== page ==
14 Mr. Zhu’s mother was interviewed for the PSR. She has serious concerns for Mr. Zhu’s mental health. She says Mr. Zhu has been diagnosed with autism and that he can be volatile and threatening. This makes her fearful. In the past Mr. Zhu has struggled with personal hygiene and maintaining a daily schedule often staying in bed all day and not showering for several days. She feels Mr. Zhu needs to have a formal mental health assessment and he must follow through with ongoing counselling and treatment to address his underlying health issues.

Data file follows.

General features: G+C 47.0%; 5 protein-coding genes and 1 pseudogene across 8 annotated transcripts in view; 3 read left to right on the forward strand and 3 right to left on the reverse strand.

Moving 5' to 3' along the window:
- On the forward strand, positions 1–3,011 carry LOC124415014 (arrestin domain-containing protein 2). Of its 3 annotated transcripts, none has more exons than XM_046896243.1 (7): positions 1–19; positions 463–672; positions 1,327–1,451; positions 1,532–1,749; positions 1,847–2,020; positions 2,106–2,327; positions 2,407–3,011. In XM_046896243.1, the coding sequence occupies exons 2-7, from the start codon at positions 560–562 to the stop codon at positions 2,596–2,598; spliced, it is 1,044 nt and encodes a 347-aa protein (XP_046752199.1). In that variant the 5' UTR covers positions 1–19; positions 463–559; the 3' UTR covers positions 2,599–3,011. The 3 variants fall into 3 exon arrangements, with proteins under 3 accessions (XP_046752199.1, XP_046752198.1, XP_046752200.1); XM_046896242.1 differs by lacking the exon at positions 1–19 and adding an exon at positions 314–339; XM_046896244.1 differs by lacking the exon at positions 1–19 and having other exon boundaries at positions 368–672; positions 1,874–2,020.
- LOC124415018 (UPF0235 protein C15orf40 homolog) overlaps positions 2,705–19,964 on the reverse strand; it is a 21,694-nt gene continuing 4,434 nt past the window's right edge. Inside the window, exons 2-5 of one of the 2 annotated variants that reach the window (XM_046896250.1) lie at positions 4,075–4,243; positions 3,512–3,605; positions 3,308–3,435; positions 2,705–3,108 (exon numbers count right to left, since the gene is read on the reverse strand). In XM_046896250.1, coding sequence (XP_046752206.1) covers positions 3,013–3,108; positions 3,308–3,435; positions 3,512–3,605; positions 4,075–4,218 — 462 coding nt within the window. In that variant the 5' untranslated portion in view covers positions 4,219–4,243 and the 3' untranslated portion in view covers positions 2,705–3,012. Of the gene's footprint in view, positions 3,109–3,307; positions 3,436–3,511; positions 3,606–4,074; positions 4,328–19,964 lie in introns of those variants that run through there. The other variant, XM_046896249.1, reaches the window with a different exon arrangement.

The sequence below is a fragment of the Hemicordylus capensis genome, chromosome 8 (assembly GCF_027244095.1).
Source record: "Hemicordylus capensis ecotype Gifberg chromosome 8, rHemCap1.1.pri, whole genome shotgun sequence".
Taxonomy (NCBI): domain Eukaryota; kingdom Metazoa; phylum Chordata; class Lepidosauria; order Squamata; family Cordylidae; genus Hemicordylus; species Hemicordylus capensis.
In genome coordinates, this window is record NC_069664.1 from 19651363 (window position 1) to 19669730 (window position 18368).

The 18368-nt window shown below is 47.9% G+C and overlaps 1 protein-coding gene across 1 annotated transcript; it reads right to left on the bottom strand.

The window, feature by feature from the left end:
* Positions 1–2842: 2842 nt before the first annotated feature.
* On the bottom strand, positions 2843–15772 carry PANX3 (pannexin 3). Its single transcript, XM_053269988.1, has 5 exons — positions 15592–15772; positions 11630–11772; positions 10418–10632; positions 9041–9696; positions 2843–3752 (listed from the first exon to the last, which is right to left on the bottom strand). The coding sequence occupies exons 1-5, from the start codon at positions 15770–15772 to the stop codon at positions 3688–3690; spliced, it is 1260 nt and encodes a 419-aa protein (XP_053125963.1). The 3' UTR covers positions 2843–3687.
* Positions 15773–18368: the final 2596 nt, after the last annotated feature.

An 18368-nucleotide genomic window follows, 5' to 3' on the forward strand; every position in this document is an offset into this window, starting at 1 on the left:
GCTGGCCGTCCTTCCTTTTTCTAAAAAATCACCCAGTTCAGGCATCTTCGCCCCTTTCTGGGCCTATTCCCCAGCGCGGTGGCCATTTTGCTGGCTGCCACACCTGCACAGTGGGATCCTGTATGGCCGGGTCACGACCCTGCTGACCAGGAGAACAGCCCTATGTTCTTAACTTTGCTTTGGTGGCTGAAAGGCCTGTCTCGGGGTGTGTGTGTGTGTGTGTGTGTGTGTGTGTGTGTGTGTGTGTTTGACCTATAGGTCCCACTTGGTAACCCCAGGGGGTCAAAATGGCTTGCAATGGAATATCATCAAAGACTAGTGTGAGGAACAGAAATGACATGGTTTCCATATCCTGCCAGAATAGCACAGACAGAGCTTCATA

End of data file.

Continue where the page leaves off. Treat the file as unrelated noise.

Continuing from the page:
15 In the opinion of the PSR report writer Mr. Zhu is able to recognize his behaviour was inappropriate but lacks insight and remorse into the affect his actions had on the victims including Canada Revenue Agency. Mr. Zhu also appears to lack insight into his underlying mental health issues. The report writer opined that Mr. Zhu would benefit from the support of a psychiatric assessment and ongoing counselling to address impulsivity and decision making. However, it was also observed that Mr. Zhu has not abided with earlier probation orders mandating that he attend for counselling and treatment.
16 Mr. Zhu has a criminal record consisting of 11 prior convictions. He has 2 convictions for theft from mail but no other offences that could be characterized as involving fraud or identity theft.